Facebook’s Release Process Behind the Move from Web-based to Native App

| by Manuel Pais Follow 9 Followers on Dec 28, 2013. Estimated reading time: 2 minutes |

Chaitanya Mishra, from Facebook, spoke at Velocity Conf London last month about the approach to scale Facebook’s Android app from a web view interface to a full-fledged native app. To achieve this transition each product team took ownership of their features on Android. A core integration team regression tests and focuses on global app optimization over individual features optimization in order for the distributed development model to work.

Because shipping new app versions (and fixes) to users depends first on an external party approval and then on the users’ initiative to upgrade, the continuous delivery model used for Facebook’s web development (the site ships twice a day) needed to be adapted to keep a fast cycle time for Android development. Immediate feedback to developers when a build breaks, dog fooding new releases (shipped internally to employees 4 weeks before shipping to the app store) and production-like monitoring (providing quick feedback to dev on functional errors and performance problems) help increase confidence in the releases before they get delivered externally. During that 4 weeks period fixing takes place in a release branch parallel to the master branch (where new features are continuously added and tested for later release).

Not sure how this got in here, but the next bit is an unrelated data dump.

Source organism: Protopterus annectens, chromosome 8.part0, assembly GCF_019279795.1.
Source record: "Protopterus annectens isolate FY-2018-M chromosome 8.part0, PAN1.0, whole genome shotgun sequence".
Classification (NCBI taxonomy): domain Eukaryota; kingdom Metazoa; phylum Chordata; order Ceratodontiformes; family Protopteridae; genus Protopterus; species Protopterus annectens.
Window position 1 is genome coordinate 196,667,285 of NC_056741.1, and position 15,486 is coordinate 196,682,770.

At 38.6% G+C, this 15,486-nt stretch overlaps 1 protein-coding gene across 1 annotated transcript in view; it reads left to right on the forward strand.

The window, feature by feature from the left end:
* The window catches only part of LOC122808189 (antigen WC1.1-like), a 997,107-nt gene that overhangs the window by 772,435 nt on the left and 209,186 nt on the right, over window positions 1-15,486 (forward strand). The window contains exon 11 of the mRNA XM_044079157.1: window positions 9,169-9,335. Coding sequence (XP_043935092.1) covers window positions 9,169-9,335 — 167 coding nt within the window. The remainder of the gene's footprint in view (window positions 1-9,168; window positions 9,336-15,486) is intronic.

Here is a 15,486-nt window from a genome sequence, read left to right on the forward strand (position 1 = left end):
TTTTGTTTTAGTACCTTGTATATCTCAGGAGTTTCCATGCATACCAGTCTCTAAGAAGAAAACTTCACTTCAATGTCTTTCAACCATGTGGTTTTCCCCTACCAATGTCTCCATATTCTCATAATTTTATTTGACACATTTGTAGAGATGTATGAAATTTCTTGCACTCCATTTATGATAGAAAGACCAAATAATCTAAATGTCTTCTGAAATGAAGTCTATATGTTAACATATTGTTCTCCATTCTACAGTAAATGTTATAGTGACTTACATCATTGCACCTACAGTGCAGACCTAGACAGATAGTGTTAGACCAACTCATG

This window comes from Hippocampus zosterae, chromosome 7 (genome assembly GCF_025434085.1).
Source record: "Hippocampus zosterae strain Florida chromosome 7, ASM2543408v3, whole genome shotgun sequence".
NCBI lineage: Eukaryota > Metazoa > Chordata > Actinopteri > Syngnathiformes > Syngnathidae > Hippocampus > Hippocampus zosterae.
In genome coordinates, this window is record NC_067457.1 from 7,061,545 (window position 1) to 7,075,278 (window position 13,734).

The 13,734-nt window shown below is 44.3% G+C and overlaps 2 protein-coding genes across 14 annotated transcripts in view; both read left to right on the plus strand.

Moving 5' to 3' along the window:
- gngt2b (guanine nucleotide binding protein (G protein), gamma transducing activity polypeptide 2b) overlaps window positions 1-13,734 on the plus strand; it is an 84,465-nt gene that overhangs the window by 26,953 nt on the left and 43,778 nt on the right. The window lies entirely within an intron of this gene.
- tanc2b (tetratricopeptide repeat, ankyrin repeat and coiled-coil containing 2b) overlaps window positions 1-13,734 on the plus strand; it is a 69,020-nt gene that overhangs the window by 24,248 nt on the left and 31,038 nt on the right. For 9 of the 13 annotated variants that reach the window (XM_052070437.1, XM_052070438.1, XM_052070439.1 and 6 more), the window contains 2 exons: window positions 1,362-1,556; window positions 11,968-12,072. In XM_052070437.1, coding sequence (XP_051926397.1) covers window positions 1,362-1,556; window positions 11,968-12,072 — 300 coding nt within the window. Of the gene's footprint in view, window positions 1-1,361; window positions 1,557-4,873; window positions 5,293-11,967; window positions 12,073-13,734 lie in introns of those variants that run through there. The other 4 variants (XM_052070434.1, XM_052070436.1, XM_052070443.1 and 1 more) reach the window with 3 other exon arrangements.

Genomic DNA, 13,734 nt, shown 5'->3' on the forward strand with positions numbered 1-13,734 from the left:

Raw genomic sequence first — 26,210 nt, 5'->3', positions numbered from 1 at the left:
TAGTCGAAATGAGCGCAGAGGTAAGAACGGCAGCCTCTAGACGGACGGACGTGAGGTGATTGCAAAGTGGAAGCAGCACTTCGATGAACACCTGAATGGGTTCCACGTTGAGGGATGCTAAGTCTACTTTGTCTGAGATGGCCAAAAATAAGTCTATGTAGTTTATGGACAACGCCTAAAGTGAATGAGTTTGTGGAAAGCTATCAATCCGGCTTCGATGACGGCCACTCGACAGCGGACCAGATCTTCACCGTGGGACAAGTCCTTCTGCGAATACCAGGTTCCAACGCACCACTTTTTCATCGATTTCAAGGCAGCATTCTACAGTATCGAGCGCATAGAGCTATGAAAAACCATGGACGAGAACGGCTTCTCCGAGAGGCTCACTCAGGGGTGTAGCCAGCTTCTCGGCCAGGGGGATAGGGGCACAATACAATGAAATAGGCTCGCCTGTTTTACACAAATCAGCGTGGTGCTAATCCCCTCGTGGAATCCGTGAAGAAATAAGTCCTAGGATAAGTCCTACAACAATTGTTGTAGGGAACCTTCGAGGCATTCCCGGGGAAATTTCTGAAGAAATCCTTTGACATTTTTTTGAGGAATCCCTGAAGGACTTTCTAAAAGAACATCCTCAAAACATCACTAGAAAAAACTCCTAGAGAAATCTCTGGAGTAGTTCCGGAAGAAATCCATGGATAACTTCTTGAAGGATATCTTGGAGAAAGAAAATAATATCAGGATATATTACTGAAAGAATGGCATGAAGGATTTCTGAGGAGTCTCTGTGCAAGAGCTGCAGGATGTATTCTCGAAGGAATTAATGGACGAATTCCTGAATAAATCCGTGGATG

Besides functional and performance testing (via the UI using Selendroid), other Android specific checks in the build process include app size (are changes unwittingly increasing the app size), memory usage and power consumption (down to actual battery usage). Chaitanya gave the example of a significant and hard to explain power usage increase which turned out to be due to a minor change with a polling mechanism which prevented the app from going to sleep mode.

After shipping to the outside world, app performance and error monitoring is done using Analytics Logger. Feedback data is analysed regularly using an in-house tool called Scuba. Chaitanya mentioned an example when an increasing number of DB crashes was found. Suspecting of low available space on users’ devices, the team added free space measurements only to discover it was actually the app which was consuming a lot more space than needed due to over allocation or even entire copies of database, large caches and also some unnecessary files. After the fixes the rate of DB crashes diminished considerably.

Despite the success in transitioning to a fully native app, Chaitanya conceded that the swing towards native probably went too far occasionally, in particular for less used features that could have remained purely web based. According to Chaitanya the drawback of relying on web is the need to maintain a backwards compatible web site API as much as possible. 

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